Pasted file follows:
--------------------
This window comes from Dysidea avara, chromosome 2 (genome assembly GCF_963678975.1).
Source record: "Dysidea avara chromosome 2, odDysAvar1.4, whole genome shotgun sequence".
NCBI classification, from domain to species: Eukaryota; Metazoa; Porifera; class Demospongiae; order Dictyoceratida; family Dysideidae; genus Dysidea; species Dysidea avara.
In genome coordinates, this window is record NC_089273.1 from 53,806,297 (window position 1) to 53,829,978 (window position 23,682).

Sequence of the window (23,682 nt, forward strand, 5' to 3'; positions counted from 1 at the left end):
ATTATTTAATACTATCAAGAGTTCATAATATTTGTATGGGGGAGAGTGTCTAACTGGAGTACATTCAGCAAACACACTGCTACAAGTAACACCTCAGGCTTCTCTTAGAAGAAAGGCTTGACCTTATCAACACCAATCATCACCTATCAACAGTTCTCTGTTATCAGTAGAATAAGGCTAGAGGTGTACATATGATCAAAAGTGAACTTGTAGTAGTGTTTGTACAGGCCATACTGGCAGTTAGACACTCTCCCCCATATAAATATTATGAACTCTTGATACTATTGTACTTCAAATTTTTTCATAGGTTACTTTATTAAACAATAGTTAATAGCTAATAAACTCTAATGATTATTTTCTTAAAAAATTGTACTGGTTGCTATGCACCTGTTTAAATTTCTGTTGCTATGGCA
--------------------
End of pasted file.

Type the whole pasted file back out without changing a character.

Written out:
This window comes from Dysidea avara, chromosome 2 (genome assembly GCF_963678975.1).
Source record: "Dysidea avara chromosome 2, odDysAvar1.4, whole genome shotgun sequence".
NCBI classification, from domain to species: Eukaryota; Metazoa; Porifera; class Demospongiae; order Dictyoceratida; family Dysideidae; genus Dysidea; species Dysidea avara.
In genome coordinates, this window is record NC_089273.1 from 53,806,297 (window position 1) to 53,829,978 (window position 23,682).

Sequence of the window (23,682 nt, forward strand, 5' to 3'; positions counted from 1 at the left end):
ATTATTTAATACTATCAAGAGTTCATAATATTTGTATGGGGGAGAGTGTCTAACTGGAGTACATTCAGCAAACACACTGCTACAAGTAACACCTCAGGCTTCTCTTAGAAGAAAGGCTTGACCTTATCAACACCAATCATCACCTATCAACAGTTCTCTGTTATCAGTAGAATAAGGCTAGAGGTGTACATATGATCAAAAGTGAACTTGTAGTAGTGTTTGTACAGGCCATACTGGCAGTTAGACACTCTCCCCCATATAAATATTATGAACTCTTGATACTATTGTACTTCAAATTTTTTCATAGGTTACTTTATTAAACAATAGTTAATAGCTAATAAACTCTAATGATTATTTTCTTAAAAAATTGTACTGGTTGCTATGCACCTGTTTAAATTTCTGTTGCTATGGCA